The little remaining snow didn’t add much to the already picturesque scenery at Rittenhouse Square on Saturday. It seemed to make the place look grittier than it does on a nice summer day.

But this didn’t bother about forty dancers and photographers, who came out for a creative collaboration in this urban landscape, and later went underground, literally.

The meet-up was organized by dancer and choreographer Jacob Jonas, who has organized similar events in New York and in his hometown, Los Angeles.

When you start collaborating with different art forms different points of view become clearer to those participating, said Jonas. It is cool, he said, because everyone has his own unique perspective.

Jonas said he was was inspired by New York Instagrammer Dave Krugman. He hopes to pull more creative people together with similar events in other cities.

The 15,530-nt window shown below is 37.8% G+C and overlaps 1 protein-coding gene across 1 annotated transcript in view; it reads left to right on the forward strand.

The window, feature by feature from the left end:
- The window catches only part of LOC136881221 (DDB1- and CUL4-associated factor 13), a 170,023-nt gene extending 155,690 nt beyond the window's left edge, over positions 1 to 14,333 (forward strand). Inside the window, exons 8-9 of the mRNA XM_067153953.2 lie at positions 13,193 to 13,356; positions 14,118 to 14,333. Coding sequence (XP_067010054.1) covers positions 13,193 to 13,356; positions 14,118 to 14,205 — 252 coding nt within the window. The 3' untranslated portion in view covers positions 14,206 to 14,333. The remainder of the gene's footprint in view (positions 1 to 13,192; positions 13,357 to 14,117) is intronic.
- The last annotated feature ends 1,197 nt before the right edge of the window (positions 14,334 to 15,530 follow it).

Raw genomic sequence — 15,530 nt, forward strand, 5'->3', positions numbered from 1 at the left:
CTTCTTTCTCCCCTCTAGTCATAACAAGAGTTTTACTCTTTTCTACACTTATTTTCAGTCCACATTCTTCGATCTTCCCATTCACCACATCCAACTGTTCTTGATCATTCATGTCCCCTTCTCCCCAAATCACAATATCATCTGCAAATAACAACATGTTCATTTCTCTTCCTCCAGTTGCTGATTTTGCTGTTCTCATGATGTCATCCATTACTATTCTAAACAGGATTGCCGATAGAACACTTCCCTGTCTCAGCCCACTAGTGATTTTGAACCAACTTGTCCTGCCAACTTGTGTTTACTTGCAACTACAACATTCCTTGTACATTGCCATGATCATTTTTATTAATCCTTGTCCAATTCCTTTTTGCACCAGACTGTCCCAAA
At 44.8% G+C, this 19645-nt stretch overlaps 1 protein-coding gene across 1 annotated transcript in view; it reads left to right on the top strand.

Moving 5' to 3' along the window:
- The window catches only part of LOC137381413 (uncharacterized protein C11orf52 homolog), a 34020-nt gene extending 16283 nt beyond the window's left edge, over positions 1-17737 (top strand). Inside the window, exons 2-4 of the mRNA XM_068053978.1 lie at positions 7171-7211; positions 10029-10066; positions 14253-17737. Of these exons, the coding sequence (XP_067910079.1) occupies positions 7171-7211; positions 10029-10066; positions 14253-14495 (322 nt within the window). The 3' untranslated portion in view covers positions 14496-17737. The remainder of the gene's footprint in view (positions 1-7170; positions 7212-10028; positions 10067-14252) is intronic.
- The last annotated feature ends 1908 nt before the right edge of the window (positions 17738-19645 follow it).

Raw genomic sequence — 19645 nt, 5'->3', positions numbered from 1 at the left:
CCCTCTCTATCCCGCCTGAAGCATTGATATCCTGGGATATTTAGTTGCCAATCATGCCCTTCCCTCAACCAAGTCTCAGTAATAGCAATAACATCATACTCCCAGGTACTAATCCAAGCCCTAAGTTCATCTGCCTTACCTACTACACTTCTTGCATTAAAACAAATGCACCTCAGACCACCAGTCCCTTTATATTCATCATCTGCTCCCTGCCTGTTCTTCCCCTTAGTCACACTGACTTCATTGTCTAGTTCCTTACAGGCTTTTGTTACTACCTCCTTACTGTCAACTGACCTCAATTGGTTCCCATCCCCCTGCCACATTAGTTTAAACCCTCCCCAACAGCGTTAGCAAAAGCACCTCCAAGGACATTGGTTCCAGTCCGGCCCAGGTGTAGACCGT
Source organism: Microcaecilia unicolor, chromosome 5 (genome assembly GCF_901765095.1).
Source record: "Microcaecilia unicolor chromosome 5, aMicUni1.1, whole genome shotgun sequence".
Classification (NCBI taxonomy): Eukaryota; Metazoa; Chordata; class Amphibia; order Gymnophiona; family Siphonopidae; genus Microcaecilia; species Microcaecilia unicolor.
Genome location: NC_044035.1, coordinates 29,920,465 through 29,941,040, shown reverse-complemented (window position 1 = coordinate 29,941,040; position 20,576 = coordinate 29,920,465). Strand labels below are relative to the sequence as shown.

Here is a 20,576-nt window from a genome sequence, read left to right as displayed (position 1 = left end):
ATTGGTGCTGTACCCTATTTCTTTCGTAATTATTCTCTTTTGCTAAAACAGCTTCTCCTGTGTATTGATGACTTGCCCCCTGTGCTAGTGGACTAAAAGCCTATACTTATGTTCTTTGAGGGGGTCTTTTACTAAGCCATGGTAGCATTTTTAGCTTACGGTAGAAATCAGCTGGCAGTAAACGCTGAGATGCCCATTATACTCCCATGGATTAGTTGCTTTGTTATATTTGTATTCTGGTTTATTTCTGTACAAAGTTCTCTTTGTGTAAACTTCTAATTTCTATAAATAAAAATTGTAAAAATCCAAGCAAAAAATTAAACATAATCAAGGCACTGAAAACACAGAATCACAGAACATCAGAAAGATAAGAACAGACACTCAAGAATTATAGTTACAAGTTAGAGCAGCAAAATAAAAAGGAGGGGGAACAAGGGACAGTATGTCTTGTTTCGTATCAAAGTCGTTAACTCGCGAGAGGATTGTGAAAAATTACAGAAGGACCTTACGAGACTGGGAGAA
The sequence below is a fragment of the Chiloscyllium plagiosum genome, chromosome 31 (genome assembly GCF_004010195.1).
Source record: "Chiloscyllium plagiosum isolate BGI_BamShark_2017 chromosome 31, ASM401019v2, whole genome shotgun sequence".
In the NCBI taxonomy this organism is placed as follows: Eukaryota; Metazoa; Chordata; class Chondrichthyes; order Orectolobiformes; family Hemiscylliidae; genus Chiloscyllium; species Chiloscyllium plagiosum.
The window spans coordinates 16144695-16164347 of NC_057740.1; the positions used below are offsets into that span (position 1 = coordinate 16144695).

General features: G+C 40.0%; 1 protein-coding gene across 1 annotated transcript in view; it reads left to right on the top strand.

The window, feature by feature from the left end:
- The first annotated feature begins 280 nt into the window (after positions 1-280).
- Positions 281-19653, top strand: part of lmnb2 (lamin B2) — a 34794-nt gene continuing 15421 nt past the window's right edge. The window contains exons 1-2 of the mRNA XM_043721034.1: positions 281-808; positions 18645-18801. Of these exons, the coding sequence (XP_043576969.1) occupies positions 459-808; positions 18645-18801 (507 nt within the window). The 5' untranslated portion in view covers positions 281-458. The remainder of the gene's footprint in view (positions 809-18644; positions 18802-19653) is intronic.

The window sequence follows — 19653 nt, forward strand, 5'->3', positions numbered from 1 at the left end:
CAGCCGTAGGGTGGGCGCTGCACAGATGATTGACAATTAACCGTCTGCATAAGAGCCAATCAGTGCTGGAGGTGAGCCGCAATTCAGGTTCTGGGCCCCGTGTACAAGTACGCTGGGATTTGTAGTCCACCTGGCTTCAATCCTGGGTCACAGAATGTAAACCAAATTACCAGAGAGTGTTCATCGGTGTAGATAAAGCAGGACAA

Saturday's gathering snowballed after a message a day earlier by Instagrammer Christopher Robinson. That call for artists quickly gained popularity and hundreds liked and commented. Robinson’s followers were immediately triggered and interested in participating.

And so it happened Saturday afternoon. Despite temperatures around forty degrees, an equal mix of shooters and dancers came to Rittenhouse Square to make art together.

Smart phone in one hand, his camera in the other, Instagrammer Albert Lee took in the photographic opportunities around him.

The photographer is a moodsetter, he explained. Shooting willing models, especially graceful dancers, is a welcome change for photographers that are so used to cityscapes, without people as the main subject, said Lee.

People passing through Rittenhouse Square turned their heads and stopped to see art in the making, Lee noted.